TCTMD’s Top 10 Most Popular Stories for December 2017
The list this month is one of the widest-ranging collections of the year, touching on coronary disease, valves, multiple sclerosis, and DVT.
In what might be the widest-ranging list of this year’s top news, the most-read stories for the month of December 2017 ranged from new stents to diabetes remission, a no-go for a drug-device combo in deep vein thrombosis, and the failure of “liberation therapy” in multiple sclerosis.
The guidance, covering all drug indications, complements a prior document on periprocedural management of anticoagulation.
The device, which has the narrowest strut width of any stent on the market, was approved on the basis of the nearly 2,000-patient BIONICS study.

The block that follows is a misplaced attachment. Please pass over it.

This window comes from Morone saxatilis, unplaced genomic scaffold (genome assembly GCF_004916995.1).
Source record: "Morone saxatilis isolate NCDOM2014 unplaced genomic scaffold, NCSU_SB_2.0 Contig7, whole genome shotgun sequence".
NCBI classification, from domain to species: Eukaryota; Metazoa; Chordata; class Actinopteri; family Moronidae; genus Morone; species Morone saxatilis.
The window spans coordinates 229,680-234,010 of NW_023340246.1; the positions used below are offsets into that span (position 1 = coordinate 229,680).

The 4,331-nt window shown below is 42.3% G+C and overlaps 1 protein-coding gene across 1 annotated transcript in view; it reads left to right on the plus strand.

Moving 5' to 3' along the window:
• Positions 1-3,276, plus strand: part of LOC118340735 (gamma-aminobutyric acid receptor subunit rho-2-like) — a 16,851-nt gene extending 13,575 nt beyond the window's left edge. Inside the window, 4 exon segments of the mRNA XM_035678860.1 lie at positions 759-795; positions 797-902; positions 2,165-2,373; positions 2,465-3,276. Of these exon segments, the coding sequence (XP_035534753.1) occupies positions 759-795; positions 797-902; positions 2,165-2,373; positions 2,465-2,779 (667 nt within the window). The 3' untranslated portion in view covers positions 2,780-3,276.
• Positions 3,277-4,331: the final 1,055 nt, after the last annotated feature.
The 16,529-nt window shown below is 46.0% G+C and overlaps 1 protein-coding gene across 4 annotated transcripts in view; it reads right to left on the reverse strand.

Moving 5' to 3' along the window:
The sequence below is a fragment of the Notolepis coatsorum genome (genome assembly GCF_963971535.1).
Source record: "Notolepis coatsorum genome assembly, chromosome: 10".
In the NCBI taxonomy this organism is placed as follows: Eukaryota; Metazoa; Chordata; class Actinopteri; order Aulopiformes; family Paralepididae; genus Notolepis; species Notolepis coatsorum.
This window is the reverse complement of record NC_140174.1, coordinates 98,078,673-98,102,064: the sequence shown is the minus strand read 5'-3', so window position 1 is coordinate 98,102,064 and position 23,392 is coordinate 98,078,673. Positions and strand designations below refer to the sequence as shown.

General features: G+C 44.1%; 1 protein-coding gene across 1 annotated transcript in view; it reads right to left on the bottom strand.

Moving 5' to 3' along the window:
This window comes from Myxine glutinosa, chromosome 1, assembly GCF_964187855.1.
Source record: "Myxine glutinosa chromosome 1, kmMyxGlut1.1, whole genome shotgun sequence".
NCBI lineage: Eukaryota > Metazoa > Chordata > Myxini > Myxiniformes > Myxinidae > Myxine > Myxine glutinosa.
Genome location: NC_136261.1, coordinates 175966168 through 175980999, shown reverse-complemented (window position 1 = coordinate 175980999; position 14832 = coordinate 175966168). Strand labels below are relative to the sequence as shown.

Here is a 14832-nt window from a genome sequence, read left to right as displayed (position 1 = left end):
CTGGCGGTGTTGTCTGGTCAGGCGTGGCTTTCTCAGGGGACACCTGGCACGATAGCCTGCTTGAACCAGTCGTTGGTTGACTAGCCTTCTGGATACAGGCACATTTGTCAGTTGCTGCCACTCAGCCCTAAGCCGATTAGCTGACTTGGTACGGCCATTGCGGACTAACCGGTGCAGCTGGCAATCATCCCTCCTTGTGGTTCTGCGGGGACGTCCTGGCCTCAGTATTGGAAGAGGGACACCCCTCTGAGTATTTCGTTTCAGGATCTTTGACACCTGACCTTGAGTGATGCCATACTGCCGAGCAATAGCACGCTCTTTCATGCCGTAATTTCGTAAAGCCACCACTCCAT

The pioneer for the controversial technique who led the Brave Dreams trial now says “liberation therapy” is ineffective and warrants no further study.
Performing one physiologic assessment or the other seems to be more important than whether FFR or iFR is chosen, Allen Jeremias says.
The dose-response effect seen with strict dietary intervention—allowing just 850 kcal/day—supports the link between diabetes and body fat.
The study reaffirms what was observed in the large EXCEL trial, suggesting PCI is an acceptable option in left main disease, say researchers.
Procedural outcomes are better with more recent valve models, with moderate or worse postprocedural AR linked to higher mortality.
Multivessel PCI is linked to less death and MI when done all at once, but not when done in a staged fashion.
Reactions to ORBITA ranged from a lone call to downgrade PCI in stable patients to declarations that the provocative trial will have zero impact.
The ATTRACT trial failed to meet its primary endpoint, but there may remain a role for the approach in some patients.